We found, for example, that 41 of America’s 50 state legislatures have part- time “citizen legislators” with other day jobs, but only seven states actually have conflict of interest ethics laws pertaining to their conduct of official business. According to an analysis of financial disclosure reports filed in 1999 by state legislators throughout the US (in 47 of 50 states – three states had no publicly available personal financial disclosure information about lawmakers), Center journalists discovered that “more than one in five lawmakers sat on a legislative committee that regulated their professional or business interest (in 41 of the 50 states, elected legislators only serve part-time, drawing an average annual salary then of $18,000).” And at least 18 percent of the nation’s state lawmakers “had financial ties to businesses or organisations that lobby state government… leav[ing] the public interest to career lawyers, bankers, farmers, lobbyists and insurance brokers in the legislature.”
This was the first national investigative journalism about apparent conflicts ofinterest (or the appearance of what I have called “legal corruption”) in state legislatures and it won the second, annual Investigative Reporting and Editors (IRE) online investigative reporting award. The award judges noted that “this is the first comprehensive look at all state legislators in one place and the interactive nature of the project allows voters to see for themselves how their lawmakers measure up.”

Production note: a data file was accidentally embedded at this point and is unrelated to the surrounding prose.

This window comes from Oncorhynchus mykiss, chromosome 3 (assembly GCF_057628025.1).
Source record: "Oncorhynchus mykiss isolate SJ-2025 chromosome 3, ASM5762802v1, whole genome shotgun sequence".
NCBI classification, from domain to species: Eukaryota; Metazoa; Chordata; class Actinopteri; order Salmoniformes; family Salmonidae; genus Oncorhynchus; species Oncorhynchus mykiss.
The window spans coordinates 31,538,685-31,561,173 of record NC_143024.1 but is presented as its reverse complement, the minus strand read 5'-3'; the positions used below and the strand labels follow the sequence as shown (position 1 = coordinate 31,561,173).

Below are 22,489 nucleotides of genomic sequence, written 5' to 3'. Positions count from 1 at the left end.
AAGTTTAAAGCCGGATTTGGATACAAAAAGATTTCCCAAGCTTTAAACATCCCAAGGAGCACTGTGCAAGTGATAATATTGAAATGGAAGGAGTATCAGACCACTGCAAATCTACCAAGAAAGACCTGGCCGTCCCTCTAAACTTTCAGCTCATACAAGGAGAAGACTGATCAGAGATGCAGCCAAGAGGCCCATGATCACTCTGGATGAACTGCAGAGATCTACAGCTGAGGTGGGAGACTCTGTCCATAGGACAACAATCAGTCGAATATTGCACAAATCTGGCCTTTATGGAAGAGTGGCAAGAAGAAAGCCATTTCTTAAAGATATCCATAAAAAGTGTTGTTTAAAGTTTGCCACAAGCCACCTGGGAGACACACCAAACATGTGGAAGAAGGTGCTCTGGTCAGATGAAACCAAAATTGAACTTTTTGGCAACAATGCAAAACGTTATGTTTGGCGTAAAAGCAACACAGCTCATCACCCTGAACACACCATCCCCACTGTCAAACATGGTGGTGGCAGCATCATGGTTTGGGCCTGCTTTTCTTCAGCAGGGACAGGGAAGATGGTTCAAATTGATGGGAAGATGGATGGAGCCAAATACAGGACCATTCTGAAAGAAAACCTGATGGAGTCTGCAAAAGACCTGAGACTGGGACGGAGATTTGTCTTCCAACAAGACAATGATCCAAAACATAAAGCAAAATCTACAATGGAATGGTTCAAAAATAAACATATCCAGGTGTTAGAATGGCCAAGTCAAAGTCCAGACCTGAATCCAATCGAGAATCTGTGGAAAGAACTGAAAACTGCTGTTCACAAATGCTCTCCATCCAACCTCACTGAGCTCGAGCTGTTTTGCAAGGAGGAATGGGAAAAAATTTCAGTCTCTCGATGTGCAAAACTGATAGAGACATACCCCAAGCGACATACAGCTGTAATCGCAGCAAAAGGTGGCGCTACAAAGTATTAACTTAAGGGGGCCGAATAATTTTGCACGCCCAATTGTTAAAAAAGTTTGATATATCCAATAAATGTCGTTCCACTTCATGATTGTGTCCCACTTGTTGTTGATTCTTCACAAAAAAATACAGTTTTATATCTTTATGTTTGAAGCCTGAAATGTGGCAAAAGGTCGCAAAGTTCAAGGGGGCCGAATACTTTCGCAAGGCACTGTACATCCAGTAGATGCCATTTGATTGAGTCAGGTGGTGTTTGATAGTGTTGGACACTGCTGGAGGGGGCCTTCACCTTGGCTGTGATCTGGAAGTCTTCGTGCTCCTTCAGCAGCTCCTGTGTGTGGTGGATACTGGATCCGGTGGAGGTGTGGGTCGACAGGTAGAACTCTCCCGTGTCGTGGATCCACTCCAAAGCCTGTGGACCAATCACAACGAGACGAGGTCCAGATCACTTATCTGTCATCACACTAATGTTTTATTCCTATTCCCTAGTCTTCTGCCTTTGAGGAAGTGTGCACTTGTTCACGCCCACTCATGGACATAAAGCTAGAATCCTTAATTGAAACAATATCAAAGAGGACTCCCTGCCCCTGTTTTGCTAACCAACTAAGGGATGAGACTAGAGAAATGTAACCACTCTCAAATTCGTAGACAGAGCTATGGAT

That national, state-level scrutiny has continued through the years, with major Center reports in 2004, 2006, and 2009. After these investigative revelations and the ripple effects of local media coverage, 21 states changed their financial disclosure laws, forms, or rules pertaining to lawmakers. Similarly, after the Center exposed the lax disclosure systems in states regarding lobbying, 24 states improved their lobbyist transparency requirements.